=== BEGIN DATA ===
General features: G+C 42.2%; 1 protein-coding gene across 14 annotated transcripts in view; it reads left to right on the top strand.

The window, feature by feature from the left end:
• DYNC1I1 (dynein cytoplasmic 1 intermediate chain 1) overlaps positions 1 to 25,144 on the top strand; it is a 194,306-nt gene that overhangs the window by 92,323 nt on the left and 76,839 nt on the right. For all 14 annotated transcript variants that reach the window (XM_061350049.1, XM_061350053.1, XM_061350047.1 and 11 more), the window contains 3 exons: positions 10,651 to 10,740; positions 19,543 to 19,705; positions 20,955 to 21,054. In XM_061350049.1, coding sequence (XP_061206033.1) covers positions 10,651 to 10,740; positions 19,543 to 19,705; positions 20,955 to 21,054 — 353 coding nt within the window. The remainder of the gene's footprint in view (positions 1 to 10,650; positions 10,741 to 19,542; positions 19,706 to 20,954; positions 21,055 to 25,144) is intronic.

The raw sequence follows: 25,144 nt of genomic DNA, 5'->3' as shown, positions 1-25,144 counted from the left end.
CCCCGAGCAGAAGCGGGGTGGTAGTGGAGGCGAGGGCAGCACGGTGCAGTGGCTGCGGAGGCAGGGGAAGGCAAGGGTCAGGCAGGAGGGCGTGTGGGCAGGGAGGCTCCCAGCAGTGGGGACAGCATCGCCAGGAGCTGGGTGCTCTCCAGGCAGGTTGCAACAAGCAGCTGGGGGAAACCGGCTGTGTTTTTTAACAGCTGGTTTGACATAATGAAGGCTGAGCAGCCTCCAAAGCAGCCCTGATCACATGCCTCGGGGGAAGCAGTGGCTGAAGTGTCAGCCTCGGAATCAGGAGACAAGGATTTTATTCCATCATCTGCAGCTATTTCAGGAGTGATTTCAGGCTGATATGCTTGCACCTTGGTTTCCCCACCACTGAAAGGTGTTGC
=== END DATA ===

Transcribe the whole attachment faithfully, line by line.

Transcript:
General features: G+C 42.2%; 1 protein-coding gene across 14 annotated transcripts in view; it reads left to right on the top strand.

The window, feature by feature from the left end:
• DYNC1I1 (dynein cytoplasmic 1 intermediate chain 1) overlaps positions 1 to 25,144 on the top strand; it is a 194,306-nt gene that overhangs the window by 92,323 nt on the left and 76,839 nt on the right. For all 14 annotated transcript variants that reach the window (XM_061350049.1, XM_061350053.1, XM_061350047.1 and 11 more), the window contains 3 exons: positions 10,651 to 10,740; positions 19,543 to 19,705; positions 20,955 to 21,054. In XM_061350049.1, coding sequence (XP_061206033.1) covers positions 10,651 to 10,740; positions 19,543 to 19,705; positions 20,955 to 21,054 — 353 coding nt within the window. The remainder of the gene's footprint in view (positions 1 to 10,650; positions 10,741 to 19,542; positions 19,706 to 20,954; positions 21,055 to 25,144) is intronic.

The raw sequence follows: 25,144 nt of genomic DNA, 5'->3' as shown, positions 1-25,144 counted from the left end.
CCCCGAGCAGAAGCGGGGTGGTAGTGGAGGCGAGGGCAGCACGGTGCAGTGGCTGCGGAGGCAGGGGAAGGCAAGGGTCAGGCAGGAGGGCGTGTGGGCAGGGAGGCTCCCAGCAGTGGGGACAGCATCGCCAGGAGCTGGGTGCTCTCCAGGCAGGTTGCAACAAGCAGCTGGGGGAAACCGGCTGTGTTTTTTAACAGCTGGTTTGACATAATGAAGGCTGAGCAGCCTCCAAAGCAGCCCTGATCACATGCCTCGGGGGAAGCAGTGGCTGAAGTGTCAGCCTCGGAATCAGGAGACAAGGATTTTATTCCATCATCTGCAGCTATTTCAGGAGTGATTTCAGGCTGATATGCTTGCACCTTGGTTTCCCCACCACTGAAAGGTGTTGC